So I played around a little bit recently and I noticed that empty lines between text and and a \begin{align} produce a big vertical whitespace which is not the case with empty lines between text and \begin{equation}, even though there might be a very subtle effect with equation, but I am not entirely sure. I do not have any issue with this, but I am curious as to why that happens. As far as I know, LaTeX does usually not ignore empty lines, to form paragraphs for example. So why does that seem to be the case when setting an empty line in front of an equation environment?

example code:


Line of text directly followed by "align"
    a + b = c

Line of text followed by an empty line and then "align"

    a + b = c

Line of text directly followed by "equation"
   a + b = c

Line of text followed by an empty line and then "equation"

   a + b = c


output: enter image description here

  • 1
    Just out of idle curiosity: Why are you using align for single-line displayed equations, for which there's nothing to align to begin with?
    – Mico
    Jun 5, 2021 at 14:02
  • 1
    I am not, I was using align to align multiple expressions in a document that already had some equation environments in it, and then I stumbled upon this. the example is just meant to be as simple as possible since the large whitespace appears regardless of whether you actually align multiple expressions in your align envrionment or not.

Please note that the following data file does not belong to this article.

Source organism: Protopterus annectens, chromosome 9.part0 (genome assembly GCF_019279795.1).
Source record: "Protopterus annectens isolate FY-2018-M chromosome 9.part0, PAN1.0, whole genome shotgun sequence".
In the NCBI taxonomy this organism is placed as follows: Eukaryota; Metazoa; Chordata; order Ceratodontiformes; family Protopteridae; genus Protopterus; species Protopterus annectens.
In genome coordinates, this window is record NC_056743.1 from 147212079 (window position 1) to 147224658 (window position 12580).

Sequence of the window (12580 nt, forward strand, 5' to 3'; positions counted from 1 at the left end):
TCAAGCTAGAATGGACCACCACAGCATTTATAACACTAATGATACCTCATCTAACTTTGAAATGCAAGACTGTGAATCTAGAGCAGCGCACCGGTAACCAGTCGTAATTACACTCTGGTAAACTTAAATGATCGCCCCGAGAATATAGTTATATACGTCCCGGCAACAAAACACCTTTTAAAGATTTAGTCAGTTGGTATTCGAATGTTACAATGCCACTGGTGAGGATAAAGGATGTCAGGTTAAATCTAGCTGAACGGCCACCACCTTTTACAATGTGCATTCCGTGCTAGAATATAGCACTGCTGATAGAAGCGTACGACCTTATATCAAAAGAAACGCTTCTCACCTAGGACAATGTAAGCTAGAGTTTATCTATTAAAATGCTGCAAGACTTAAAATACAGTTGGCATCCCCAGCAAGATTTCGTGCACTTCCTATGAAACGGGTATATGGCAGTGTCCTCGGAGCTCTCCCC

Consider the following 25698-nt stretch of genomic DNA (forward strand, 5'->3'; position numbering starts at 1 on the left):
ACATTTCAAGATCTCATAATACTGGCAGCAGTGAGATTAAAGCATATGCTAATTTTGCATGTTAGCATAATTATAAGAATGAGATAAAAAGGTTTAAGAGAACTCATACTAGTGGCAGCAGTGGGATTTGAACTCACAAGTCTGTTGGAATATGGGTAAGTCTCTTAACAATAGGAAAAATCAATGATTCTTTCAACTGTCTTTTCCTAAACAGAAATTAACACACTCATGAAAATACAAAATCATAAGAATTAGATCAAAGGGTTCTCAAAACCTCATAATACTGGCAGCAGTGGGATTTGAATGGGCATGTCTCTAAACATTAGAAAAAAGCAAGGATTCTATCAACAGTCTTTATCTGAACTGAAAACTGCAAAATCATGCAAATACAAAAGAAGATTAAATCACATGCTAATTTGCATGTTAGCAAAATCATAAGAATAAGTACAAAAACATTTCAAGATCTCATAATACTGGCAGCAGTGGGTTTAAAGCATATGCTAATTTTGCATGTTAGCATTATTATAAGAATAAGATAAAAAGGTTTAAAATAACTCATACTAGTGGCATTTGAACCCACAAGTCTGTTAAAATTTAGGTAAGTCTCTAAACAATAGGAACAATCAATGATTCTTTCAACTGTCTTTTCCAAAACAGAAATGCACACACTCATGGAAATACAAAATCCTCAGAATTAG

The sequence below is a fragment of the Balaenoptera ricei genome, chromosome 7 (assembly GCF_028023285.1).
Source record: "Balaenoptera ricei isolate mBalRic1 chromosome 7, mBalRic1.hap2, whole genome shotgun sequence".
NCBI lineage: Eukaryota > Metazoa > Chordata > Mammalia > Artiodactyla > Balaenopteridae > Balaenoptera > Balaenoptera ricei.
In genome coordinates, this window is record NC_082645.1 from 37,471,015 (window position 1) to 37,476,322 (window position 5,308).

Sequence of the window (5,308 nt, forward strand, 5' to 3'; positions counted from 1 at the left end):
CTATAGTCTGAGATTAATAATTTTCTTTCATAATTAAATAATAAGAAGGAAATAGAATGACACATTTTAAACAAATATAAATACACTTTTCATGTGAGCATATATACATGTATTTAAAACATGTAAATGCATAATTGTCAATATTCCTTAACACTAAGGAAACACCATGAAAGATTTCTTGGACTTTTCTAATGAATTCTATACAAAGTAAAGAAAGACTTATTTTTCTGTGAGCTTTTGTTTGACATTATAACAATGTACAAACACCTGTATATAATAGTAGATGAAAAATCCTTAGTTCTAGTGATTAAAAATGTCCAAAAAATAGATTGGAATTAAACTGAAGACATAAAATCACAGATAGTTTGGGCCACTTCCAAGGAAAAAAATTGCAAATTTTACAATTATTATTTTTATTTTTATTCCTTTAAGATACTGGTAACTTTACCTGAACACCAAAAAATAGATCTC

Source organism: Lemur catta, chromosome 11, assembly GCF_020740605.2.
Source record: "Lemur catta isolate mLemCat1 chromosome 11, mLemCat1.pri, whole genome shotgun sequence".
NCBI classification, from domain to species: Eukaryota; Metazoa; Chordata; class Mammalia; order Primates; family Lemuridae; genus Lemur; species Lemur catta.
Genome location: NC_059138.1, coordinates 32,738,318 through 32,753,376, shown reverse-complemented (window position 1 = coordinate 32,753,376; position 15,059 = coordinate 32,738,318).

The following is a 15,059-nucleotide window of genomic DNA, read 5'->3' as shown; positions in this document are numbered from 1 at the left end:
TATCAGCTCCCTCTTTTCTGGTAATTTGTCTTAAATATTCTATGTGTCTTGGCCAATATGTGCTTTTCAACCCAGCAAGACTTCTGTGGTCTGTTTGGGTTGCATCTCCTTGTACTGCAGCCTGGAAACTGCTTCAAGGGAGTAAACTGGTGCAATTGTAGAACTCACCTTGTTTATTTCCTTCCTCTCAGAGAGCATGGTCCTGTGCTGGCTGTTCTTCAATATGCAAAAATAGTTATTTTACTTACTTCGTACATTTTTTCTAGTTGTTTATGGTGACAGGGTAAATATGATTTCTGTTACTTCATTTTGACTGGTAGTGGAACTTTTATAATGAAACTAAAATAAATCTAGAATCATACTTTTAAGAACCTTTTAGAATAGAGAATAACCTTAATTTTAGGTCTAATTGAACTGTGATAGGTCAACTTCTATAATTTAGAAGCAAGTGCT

– M S
    Jun 5, 2021 at 14:06
  • 5
    Take this as a rule: never leave a blank line before a math display.
    – egreg
    Jun 5, 2021 at 15:23

2 Answers 2


Enrico is absolutely right: "do not use empty lines around display environments" (The LaTeX Companion, second edition, p. 481 bottom).

But to explain the difference:

The empty line before the equation/align gives an extra vertical space of \baselineskip (in fact the line is visibly empty, but not technically empty: it contains the \indent box). But the equation then uses a vertical space of \abovedisplayshortskip which by default is 0pt (plus some stretch).

The equation without empty line has a vertical space of \abovedisplayskip, which by default is 10pt (plus some stretch). This is almost the same as the \baselineskip.

The align environment uses a "display alignment" which is approximately

$$\halign{ . . .}$$

This is low level TeX's equivalent of the array environment. This, however, is always preceded by the vertical space \abovedisplayskip.

So the align with an empty line before it gets both the \baselineskip and the abovedisplayskip.

Check: Set \abovedisplayshortskip to \abovedisplayskip and the equation gets the same spacing as the align.

  • Thank you! perfect answer. I will certainly stick to that advice from now on. Seems like an easy way not to get my document's formatting screwed up.
    – M S
    Jun 5, 2021 at 18:08

Sometimes, I find the standard spacings in LaTeX to be, not necessarily incorrect but, just not what I want, or consider aesthetically pleasing in the context: in aligning an image with the text line, or between a table or a text, or any number of other examples.

Perhaps these will change again with LaTeX3? Who knows?

In the meantime, I just use \vspace or \space*, sometimes with a negative value, to achieve the effect I want.

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